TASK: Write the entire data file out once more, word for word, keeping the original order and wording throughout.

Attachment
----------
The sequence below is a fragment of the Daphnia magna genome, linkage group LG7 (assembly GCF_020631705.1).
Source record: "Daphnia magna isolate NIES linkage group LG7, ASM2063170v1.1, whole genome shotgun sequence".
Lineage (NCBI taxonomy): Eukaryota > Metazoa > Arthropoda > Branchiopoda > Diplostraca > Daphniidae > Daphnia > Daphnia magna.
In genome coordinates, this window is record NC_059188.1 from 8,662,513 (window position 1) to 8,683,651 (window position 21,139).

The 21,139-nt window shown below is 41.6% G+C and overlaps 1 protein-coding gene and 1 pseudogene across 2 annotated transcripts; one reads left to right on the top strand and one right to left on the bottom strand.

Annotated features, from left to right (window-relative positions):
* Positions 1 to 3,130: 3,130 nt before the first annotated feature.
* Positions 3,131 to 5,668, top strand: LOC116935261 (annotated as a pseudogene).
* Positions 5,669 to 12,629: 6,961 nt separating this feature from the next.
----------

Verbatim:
The sequence below is a fragment of the Daphnia magna genome, linkage group LG7 (assembly GCF_020631705.1).
Source record: "Daphnia magna isolate NIES linkage group LG7, ASM2063170v1.1, whole genome shotgun sequence".
Lineage (NCBI taxonomy): Eukaryota > Metazoa > Arthropoda > Branchiopoda > Diplostraca > Daphniidae > Daphnia > Daphnia magna.
In genome coordinates, this window is record NC_059188.1 from 8,662,513 (window position 1) to 8,683,651 (window position 21,139).

The 21,139-nt window shown below is 41.6% G+C and overlaps 1 protein-coding gene and 1 pseudogene across 2 annotated transcripts; one reads left to right on the top strand and one right to left on the bottom strand.

Annotated features, from left to right (window-relative positions):
* Positions 1 to 3,130: 3,130 nt before the first annotated feature.
* Positions 3,131 to 5,668, top strand: LOC116935261 (annotated as a pseudogene).
* Positions 5,669 to 12,629: 6,961 nt separating this feature from the next.